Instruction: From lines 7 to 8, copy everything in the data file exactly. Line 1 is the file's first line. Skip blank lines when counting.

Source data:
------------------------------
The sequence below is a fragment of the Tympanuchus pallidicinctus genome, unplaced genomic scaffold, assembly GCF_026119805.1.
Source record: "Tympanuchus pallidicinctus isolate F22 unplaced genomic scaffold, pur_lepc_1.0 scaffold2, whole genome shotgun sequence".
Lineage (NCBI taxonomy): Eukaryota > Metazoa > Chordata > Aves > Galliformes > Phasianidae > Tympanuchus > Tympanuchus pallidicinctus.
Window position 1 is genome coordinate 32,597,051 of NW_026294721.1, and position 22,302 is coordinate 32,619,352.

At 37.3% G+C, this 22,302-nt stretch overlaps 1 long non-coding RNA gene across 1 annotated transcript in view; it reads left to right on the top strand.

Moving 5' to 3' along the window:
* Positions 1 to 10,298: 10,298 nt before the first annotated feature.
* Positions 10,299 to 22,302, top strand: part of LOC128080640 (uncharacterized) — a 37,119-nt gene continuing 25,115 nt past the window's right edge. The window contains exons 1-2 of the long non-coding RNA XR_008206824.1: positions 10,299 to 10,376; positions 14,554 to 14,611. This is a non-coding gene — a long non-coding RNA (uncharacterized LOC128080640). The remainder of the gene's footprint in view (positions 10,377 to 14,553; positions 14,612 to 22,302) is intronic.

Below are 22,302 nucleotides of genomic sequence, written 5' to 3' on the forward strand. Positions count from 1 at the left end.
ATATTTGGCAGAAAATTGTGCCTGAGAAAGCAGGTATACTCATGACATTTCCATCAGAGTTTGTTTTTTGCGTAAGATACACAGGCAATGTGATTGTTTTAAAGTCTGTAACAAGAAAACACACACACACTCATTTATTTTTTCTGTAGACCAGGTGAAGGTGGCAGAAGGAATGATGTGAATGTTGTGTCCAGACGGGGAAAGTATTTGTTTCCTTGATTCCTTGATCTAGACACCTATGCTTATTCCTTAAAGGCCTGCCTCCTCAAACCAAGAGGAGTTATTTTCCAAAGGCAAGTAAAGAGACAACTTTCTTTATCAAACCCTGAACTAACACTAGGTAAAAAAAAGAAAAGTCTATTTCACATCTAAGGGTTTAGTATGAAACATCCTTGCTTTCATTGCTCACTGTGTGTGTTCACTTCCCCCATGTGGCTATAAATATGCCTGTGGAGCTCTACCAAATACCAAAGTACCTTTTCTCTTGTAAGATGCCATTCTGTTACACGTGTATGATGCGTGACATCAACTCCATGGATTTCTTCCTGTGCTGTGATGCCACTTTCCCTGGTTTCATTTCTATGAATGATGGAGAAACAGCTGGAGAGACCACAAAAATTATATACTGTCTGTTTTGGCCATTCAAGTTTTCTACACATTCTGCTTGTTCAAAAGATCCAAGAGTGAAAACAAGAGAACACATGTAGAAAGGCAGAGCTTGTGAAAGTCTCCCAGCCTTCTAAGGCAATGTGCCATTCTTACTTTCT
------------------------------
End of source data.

* Positions 1 to 10,298: 10,298 nt before the first annotated feature.
* Positions 10,299 to 22,302, top strand: part of LOC128080640 (uncharacterized) — a 37,119-nt gene continuing 25,115 nt past the window's right edge. The window contains exons 1-2 of the long non-coding RNA XR_008206824.1: positions 10,299 to 10,376; positions 14,554 to 14,611. This is a non-coding gene — a long non-coding RNA (uncharacterized LOC128080640). The remainder of the gene's footprint in view (positions 10,377 to 14,553; positions 14,612 to 22,302) is intronic.